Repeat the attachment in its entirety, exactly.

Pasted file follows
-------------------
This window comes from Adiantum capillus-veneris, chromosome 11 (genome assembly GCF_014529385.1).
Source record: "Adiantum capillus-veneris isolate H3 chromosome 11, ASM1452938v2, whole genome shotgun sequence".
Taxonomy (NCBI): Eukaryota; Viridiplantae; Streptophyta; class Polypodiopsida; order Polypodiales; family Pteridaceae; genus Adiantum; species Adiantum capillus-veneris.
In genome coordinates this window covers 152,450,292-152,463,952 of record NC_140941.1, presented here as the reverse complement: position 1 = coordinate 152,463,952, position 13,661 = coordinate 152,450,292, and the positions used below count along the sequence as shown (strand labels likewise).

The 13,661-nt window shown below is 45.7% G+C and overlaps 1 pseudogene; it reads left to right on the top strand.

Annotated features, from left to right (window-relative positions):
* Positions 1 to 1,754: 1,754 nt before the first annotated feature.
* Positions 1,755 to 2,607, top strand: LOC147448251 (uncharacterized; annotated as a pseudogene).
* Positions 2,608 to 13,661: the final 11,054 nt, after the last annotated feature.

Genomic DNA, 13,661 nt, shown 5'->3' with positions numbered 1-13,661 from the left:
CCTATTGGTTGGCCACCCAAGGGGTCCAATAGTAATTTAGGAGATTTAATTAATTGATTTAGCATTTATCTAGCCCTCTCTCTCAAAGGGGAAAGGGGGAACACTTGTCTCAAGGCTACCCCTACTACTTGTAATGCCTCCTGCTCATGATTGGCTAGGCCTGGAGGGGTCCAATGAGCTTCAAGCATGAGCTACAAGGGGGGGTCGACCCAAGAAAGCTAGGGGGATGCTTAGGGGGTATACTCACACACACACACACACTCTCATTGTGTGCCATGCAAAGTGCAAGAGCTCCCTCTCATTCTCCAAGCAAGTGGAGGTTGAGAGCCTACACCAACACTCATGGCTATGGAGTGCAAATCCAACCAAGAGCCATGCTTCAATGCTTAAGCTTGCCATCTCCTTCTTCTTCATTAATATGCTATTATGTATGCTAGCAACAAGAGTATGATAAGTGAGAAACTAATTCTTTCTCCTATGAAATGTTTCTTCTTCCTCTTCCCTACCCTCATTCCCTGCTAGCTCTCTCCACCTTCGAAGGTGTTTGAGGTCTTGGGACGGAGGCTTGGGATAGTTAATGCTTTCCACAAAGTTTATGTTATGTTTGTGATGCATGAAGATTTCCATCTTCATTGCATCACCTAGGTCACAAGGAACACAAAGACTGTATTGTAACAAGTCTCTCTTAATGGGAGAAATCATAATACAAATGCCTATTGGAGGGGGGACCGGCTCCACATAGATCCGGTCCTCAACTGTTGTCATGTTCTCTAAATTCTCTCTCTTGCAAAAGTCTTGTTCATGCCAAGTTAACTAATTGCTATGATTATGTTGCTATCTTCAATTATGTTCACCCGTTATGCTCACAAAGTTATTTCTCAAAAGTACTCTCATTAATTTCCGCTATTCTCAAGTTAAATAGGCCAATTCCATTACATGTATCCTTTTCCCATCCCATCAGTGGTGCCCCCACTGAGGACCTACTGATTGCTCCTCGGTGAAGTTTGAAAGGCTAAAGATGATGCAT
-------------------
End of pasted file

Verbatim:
This window comes from Adiantum capillus-veneris, chromosome 11 (genome assembly GCF_014529385.1).
Source record: "Adiantum capillus-veneris isolate H3 chromosome 11, ASM1452938v2, whole genome shotgun sequence".
Taxonomy (NCBI): Eukaryota; Viridiplantae; Streptophyta; class Polypodiopsida; order Polypodiales; family Pteridaceae; genus Adiantum; species Adiantum capillus-veneris.
In genome coordinates this window covers 152,450,292-152,463,952 of record NC_140941.1, presented here as the reverse complement: position 1 = coordinate 152,463,952, position 13,661 = coordinate 152,450,292, and the positions used below count along the sequence as shown (strand labels likewise).

The 13,661-nt window shown below is 45.7% G+C and overlaps 1 pseudogene; it reads left to right on the top strand.

Annotated features, from left to right (window-relative positions):
* Positions 1 to 1,754: 1,754 nt before the first annotated feature.
* Positions 1,755 to 2,607, top strand: LOC147448251 (uncharacterized; annotated as a pseudogene).
* Positions 2,608 to 13,661: the final 11,054 nt, after the last annotated feature.

Genomic DNA, 13,661 nt, shown 5'->3' with positions numbered 1-13,661 from the left:
CCTATTGGTTGGCCACCCAAGGGGTCCAATAGTAATTTAGGAGATTTAATTAATTGATTTAGCATTTATCTAGCCCTCTCTCTCAAAGGGGAAAGGGGGAACACTTGTCTCAAGGCTACCCCTACTACTTGTAATGCCTCCTGCTCATGATTGGCTAGGCCTGGAGGGGTCCAATGAGCTTCAAGCATGAGCTACAAGGGGGGGTCGACCCAAGAAAGCTAGGGGGATGCTTAGGGGGTATACTCACACACACACACACACTCTCATTGTGTGCCATGCAAAGTGCAAGAGCTCCCTCTCATTCTCCAAGCAAGTGGAGGTTGAGAGCCTACACCAACACTCATGGCTATGGAGTGCAAATCCAACCAAGAGCCATGCTTCAATGCTTAAGCTTGCCATCTCCTTCTTCTTCATTAATATGCTATTATGTATGCTAGCAACAAGAGTATGATAAGTGAGAAACTAATTCTTTCTCCTATGAAATGTTTCTTCTTCCTCTTCCCTACCCTCATTCCCTGCTAGCTCTCTCCACCTTCGAAGGTGTTTGAGGTCTTGGGACGGAGGCTTGGGATAGTTAATGCTTTCCACAAAGTTTATGTTATGTTTGTGATGCATGAAGATTTCCATCTTCATTGCATCACCTAGGTCACAAGGAACACAAAGACTGTATTGTAACAAGTCTCTCTTAATGGGAGAAATCATAATACAAATGCCTATTGGAGGGGGGACCGGCTCCACATAGATCCGGTCCTCAACTGTTGTCATGTTCTCTAAATTCTCTCTCTTGCAAAAGTCTTGTTCATGCCAAGTTAACTAATTGCTATGATTATGTTGCTATCTTCAATTATGTTCACCCGTTATGCTCACAAAGTTATTTCTCAAAAGTACTCTCATTAATTTCCGCTATTCTCAAGTTAAATAGGCCAATTCCATTACATGTATCCTTTTCCCATCCCATCAGTGGTGCCCCCACTGAGGACCTACTGATTGCTCCTCGGTGAAGTTTGAAAGGCTAAAGATGATGCAT